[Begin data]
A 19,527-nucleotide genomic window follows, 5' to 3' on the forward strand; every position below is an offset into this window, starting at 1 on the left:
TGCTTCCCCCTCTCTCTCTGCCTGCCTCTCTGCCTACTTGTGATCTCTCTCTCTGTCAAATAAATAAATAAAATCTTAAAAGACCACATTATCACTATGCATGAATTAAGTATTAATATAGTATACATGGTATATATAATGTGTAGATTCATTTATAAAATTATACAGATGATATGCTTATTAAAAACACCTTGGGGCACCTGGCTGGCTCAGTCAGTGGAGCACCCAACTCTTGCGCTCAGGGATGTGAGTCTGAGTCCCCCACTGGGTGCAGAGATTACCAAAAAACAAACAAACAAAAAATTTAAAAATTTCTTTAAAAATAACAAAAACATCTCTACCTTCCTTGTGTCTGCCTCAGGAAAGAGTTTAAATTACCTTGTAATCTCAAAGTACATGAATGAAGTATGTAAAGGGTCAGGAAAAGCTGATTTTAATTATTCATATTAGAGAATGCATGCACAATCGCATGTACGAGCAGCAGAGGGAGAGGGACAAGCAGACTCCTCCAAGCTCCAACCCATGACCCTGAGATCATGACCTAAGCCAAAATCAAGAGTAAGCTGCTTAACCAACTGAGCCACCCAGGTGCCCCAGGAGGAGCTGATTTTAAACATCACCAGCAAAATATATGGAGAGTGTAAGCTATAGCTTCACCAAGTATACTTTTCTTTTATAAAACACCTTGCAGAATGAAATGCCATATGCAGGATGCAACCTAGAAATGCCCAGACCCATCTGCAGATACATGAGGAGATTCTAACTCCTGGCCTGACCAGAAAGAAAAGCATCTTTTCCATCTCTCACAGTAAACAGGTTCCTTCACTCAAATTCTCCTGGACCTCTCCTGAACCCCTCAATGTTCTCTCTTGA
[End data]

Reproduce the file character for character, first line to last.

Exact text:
A 19,527-nucleotide genomic window follows, 5' to 3' on the forward strand; every position below is an offset into this window, starting at 1 on the left:
TGCTTCCCCCTCTCTCTCTGCCTGCCTCTCTGCCTACTTGTGATCTCTCTCTCTGTCAAATAAATAAATAAAATCTTAAAAGACCACATTATCACTATGCATGAATTAAGTATTAATATAGTATACATGGTATATATAATGTGTAGATTCATTTATAAAATTATACAGATGATATGCTTATTAAAAACACCTTGGGGCACCTGGCTGGCTCAGTCAGTGGAGCACCCAACTCTTGCGCTCAGGGATGTGAGTCTGAGTCCCCCACTGGGTGCAGAGATTACCAAAAAACAAACAAACAAAAAATTTAAAAATTTCTTTAAAAATAACAAAAACATCTCTACCTTCCTTGTGTCTGCCTCAGGAAAGAGTTTAAATTACCTTGTAATCTCAAAGTACATGAATGAAGTATGTAAAGGGTCAGGAAAAGCTGATTTTAATTATTCATATTAGAGAATGCATGCACAATCGCATGTACGAGCAGCAGAGGGAGAGGGACAAGCAGACTCCTCCAAGCTCCAACCCATGACCCTGAGATCATGACCTAAGCCAAAATCAAGAGTAAGCTGCTTAACCAACTGAGCCACCCAGGTGCCCCAGGAGGAGCTGATTTTAAACATCACCAGCAAAATATATGGAGAGTGTAAGCTATAGCTTCACCAAGTATACTTTTCTTTTATAAAACACCTTGCAGAATGAAATGCCATATGCAGGATGCAACCTAGAAATGCCCAGACCCATCTGCAGATACATGAGGAGATTCTAACTCCTGGCCTGACCAGAAAGAAAAGCATCTTTTCCATCTCTCACAGTAAACAGGTTCCTTCACTCAAATTCTCCTGGACCTCTCCTGAACCCCTCAATGTTCTCTCTTGA